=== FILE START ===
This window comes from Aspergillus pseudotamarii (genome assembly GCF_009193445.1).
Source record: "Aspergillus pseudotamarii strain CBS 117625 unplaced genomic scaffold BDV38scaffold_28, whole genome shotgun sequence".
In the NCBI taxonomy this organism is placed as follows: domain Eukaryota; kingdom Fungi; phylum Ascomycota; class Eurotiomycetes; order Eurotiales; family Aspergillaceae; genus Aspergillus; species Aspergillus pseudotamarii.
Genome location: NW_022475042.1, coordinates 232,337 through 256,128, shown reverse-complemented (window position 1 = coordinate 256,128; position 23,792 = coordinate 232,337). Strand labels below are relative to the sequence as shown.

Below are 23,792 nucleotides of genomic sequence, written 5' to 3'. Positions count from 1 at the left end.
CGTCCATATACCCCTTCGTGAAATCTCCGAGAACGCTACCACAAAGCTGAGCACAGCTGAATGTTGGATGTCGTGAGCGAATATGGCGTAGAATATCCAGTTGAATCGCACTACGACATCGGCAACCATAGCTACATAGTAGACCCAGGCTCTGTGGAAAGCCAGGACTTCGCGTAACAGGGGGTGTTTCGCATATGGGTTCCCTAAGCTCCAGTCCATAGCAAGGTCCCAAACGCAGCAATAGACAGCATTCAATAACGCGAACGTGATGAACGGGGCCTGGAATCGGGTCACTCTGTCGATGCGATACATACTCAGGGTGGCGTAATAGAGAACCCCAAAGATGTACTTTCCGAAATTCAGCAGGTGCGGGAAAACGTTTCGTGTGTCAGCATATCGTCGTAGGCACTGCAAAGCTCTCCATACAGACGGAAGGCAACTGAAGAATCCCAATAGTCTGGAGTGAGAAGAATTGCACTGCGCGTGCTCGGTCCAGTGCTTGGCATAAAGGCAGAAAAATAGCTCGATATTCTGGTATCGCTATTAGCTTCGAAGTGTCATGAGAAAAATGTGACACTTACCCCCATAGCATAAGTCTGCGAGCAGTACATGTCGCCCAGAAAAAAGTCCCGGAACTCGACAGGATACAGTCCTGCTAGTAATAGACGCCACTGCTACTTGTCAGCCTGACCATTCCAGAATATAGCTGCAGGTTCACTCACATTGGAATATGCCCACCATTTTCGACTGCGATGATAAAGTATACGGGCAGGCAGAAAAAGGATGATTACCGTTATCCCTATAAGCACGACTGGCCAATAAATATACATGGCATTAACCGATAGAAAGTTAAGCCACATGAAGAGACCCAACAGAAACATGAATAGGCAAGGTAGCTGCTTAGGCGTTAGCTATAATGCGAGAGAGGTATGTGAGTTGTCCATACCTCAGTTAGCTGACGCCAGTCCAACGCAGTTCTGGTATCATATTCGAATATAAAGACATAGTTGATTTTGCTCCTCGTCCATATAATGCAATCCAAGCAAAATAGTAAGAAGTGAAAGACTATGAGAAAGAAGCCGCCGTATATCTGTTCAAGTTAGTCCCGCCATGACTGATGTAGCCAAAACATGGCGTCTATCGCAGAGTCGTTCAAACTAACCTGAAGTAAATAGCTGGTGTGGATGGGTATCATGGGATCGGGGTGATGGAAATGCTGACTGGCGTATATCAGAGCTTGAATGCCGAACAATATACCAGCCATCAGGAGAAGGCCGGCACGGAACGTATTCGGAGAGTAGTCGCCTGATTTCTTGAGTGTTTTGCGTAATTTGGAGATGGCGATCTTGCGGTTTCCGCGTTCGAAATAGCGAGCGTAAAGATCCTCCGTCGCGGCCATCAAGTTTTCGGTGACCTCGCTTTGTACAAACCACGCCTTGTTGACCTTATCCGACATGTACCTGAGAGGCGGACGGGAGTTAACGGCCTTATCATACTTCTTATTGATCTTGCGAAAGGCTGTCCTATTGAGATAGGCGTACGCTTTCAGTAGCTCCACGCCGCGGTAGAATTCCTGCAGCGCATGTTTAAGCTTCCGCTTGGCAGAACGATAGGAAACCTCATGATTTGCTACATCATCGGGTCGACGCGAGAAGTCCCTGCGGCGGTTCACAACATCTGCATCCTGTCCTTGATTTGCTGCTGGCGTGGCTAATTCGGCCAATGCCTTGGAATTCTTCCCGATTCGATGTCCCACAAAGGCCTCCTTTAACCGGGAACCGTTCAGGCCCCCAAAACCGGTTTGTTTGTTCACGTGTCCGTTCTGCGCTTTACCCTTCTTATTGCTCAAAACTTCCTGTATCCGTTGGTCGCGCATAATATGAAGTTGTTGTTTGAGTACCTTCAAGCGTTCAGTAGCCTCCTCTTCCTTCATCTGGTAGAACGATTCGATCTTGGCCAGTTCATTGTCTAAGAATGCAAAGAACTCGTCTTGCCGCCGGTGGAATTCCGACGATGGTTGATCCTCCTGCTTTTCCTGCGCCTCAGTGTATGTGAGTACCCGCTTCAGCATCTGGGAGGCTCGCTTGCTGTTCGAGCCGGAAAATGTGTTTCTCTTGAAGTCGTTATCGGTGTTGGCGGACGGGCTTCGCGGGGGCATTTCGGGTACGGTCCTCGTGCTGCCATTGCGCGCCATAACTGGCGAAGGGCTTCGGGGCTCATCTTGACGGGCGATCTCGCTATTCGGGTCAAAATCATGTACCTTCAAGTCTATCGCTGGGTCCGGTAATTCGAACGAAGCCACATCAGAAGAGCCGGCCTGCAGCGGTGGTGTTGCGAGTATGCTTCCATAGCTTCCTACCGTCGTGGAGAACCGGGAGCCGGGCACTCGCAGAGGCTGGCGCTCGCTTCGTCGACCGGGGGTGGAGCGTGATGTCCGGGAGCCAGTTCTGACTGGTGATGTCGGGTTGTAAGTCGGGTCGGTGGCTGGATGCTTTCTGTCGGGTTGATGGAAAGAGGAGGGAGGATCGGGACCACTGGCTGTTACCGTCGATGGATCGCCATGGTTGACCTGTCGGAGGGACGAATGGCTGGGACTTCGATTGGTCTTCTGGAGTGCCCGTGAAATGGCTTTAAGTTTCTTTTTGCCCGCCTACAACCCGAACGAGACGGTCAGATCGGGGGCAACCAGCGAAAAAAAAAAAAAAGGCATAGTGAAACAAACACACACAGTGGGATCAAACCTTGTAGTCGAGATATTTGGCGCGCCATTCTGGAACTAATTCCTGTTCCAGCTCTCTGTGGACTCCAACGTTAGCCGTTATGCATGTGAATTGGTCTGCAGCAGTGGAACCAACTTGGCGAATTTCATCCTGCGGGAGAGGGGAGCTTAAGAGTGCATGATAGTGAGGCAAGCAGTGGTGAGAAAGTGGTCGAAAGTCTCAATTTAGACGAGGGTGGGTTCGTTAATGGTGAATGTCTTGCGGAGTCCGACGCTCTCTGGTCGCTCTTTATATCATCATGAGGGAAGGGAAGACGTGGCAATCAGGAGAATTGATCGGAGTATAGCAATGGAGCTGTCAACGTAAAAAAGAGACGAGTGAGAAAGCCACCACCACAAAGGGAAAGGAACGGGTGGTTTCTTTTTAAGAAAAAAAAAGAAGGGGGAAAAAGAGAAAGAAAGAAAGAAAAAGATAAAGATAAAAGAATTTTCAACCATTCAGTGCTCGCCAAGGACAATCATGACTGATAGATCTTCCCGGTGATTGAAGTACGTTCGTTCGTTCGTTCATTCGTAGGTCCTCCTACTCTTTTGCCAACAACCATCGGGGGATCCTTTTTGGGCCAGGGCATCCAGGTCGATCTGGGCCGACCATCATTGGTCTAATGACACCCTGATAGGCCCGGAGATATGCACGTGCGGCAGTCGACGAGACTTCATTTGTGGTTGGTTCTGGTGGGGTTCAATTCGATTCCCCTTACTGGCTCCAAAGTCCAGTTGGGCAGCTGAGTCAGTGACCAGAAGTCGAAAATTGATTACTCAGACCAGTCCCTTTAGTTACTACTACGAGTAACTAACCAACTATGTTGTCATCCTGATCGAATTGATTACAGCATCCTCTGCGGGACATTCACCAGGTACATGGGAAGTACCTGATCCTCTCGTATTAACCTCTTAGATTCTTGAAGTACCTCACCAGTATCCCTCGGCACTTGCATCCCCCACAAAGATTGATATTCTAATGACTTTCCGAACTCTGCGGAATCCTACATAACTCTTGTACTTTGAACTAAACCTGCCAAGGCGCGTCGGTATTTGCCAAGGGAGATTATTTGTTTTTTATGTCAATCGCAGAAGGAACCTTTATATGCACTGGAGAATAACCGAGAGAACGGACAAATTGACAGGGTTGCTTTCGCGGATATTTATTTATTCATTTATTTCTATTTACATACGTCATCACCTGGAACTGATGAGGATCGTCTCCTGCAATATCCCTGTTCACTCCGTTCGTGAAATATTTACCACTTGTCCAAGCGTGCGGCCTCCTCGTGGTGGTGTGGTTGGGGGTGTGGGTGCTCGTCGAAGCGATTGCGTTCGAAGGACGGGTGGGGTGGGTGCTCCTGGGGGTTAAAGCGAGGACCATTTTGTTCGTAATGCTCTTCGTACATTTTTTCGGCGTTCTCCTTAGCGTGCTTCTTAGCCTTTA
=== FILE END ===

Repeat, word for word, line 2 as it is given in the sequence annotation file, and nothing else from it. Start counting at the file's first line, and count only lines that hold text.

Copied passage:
Source record: "Aspergillus pseudotamarii strain CBS 117625 unplaced genomic scaffold BDV38scaffold_28, whole genome shotgun sequence".